General history of the Protestant missions in the Persian Gulf The historical term used to describe the body of water between the Arabian Peninsula and Iran.
region, 1811-91.
Martyn 's The history of the Protestant missions may be said to begin wit a
Cruise in the cruise in the Gulf made in 1811 by Henry Martyn, the Indian
Gulf, 1811. missionary, on board a vessel of the old Bombay Marine The navy of the East India Company. ; the Arabic
New Testament, translated by Martyn with the assistance of Soba >
appeared in 1816.
Mission of In 1829 Mr. Anthony Groves, a dentist of Exeter, sold all
raves at possessed and personally endeavoured, but without success, to f oUI1

About this item


This volume is Volume I, Part II (Historical) of the Gazetteer of the Persian Gulf The historical term used to describe the body of water between the Arabian Peninsula and Iran. , ’Omān and Central Arabia (Government of India: 1915), compiled by John Gordon Lorimer and completed for press by Captain L Birdwood.

Part II contains an 'Introduction' (pages i-iii) written by Birdwood in Simla, dated 10 October 1914, 'Table of Chapters, Annexures, Appendices and Genealogical Tables' (pags v-viii), and 'Detailed Table of Contents' (ix-cxxx). These are also found in Volume I, Part IA of the Gazetteer (IOR/L/PS/20/C91/1).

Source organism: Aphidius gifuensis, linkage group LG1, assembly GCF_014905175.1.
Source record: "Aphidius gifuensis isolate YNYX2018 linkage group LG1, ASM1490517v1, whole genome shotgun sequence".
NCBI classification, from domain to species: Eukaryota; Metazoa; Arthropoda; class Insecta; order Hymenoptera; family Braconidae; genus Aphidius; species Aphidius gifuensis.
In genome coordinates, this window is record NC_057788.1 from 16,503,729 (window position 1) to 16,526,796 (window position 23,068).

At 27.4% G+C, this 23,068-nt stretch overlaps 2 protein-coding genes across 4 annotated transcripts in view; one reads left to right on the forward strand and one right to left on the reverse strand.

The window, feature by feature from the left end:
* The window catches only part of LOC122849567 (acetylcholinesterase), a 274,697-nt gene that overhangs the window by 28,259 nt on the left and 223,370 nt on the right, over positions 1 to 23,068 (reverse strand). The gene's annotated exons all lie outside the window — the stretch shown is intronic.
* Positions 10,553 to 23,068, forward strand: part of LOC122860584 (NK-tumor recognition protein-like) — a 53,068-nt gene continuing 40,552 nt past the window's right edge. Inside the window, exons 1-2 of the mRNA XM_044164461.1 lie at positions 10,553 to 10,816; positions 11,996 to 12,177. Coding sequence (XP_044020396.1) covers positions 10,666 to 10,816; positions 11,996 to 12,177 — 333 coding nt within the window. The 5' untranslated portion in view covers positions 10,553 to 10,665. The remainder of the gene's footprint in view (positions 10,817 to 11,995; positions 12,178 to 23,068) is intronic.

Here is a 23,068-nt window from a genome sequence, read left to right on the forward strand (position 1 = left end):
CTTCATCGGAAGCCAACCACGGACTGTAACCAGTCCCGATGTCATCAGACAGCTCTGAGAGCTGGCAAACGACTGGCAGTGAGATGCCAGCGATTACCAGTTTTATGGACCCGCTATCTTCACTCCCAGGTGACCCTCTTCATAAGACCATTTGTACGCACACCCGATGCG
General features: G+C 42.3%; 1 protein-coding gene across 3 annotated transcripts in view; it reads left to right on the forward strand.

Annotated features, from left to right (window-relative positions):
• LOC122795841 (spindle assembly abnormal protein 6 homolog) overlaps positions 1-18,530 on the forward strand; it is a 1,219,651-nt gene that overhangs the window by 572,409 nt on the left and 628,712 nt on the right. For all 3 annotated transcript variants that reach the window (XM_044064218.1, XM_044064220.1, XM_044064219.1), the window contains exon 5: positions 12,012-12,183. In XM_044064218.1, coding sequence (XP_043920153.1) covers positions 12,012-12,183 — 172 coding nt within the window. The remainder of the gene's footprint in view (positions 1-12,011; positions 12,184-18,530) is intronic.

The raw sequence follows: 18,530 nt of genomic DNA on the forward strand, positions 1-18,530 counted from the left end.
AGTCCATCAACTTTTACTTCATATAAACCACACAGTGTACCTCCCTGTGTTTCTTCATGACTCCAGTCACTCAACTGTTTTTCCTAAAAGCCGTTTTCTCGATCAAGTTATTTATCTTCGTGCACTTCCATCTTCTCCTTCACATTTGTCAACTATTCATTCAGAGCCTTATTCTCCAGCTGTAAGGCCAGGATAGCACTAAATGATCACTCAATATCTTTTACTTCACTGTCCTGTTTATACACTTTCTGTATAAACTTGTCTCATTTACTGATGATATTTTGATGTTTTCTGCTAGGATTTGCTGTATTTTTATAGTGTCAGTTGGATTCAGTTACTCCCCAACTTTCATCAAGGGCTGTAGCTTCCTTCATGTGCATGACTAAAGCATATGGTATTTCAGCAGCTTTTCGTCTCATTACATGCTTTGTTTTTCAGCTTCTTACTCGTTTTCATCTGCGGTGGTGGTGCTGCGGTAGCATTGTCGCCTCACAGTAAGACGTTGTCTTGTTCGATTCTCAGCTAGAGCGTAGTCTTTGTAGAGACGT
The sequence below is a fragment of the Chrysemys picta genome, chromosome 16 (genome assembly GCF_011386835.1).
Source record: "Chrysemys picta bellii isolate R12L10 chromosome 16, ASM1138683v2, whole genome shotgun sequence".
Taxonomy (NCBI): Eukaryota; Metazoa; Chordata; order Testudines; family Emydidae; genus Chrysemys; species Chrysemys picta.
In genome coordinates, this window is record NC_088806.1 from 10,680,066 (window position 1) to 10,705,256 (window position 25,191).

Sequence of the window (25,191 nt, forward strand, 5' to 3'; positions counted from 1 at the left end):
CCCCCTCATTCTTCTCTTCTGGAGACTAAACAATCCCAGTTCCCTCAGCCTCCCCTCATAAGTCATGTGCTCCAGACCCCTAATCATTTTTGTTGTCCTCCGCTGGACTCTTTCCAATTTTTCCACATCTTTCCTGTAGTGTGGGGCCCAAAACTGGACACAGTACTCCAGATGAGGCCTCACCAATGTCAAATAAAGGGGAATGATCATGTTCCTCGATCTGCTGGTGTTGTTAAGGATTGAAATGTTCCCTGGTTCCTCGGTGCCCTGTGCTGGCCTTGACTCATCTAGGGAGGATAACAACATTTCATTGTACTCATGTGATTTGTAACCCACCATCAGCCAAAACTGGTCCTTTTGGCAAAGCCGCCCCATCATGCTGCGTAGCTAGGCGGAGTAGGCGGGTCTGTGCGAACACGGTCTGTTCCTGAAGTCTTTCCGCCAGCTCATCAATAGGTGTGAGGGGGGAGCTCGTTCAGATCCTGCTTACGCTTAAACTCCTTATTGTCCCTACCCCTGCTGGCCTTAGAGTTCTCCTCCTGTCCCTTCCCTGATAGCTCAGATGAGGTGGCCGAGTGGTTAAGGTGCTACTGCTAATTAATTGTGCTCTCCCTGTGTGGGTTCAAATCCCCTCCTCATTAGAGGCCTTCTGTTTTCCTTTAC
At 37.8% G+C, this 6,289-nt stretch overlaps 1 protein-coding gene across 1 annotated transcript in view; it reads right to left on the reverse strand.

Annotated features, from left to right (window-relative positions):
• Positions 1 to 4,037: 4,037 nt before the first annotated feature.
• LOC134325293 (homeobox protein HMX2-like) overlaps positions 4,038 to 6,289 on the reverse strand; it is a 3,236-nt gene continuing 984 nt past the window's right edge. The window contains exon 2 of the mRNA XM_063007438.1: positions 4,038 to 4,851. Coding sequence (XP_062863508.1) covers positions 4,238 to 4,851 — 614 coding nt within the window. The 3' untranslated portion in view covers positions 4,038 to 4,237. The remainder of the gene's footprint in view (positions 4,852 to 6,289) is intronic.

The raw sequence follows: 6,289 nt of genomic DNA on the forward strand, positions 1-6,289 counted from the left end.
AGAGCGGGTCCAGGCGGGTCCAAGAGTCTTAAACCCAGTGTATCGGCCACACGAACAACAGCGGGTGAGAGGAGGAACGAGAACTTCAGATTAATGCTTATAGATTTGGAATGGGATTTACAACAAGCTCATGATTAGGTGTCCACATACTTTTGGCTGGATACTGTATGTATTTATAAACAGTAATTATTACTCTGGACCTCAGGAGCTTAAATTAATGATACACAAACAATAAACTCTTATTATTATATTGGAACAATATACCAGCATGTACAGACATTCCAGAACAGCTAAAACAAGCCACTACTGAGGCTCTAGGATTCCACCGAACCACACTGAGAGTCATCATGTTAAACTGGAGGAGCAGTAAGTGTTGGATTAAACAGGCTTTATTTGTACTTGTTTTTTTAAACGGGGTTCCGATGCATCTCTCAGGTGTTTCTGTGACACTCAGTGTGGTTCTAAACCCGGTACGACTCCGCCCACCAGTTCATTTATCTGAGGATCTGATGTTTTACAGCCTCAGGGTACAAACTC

Part II consists of three chapters:

  • 'Chapter X. History of ’Arabistān' (pages 1625-1775);
  • 'Chapter XI. History of the Persian Coast and Islands' (pages 1776-2149);
  • 'Chapter XII. History of Persian Makrān' (pages 2150-2203).

The chapters are followed by nineteen appendices:

Extent and format
1 volume (1165 pages)

Volume I, Part II is arranged into chapters that are sub-divided into numbered periods covering, for example, the reign of a ruler or regime of a Viceroy, or are arbitrarily based on outstanding land-marks in the history of the region. Each period has been sub-divided into subject headings, each of which has been lettered. The appendices are sub-divided into lettered subject headings and also contain numbered annexures, as well as charts. Both the chapters and appendices have further subject headings that appear in the right and left margins of the page. Footnotes appear occasionally througout the volume at the bottom of the page which provide further details and references. A 'Detailed Table of Contents' for Part II and the Appendices is on pages cii-cxxx.

Physical characteristics

The foliation sequence is circled in pencil, in the top right corner of the recto The front of a sheet of paper or leaf, often abbreviated to 'r'. of each folio. It begins on the first folio with text, on number 879, and ends on the last folio with text, on number 1503.

Written in
English and Arabic in Latin and Arabic script
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'Gazetteer of the Persian Gulf. Vol I. Historical. Part II. J G Lorimer. 1915' [‎2394] (911/1262), British Library: India Office Records and Private Papers, IOR/L/PS/20/C91/2, in Qatar Digital Library <> [accessed 5 December 2023]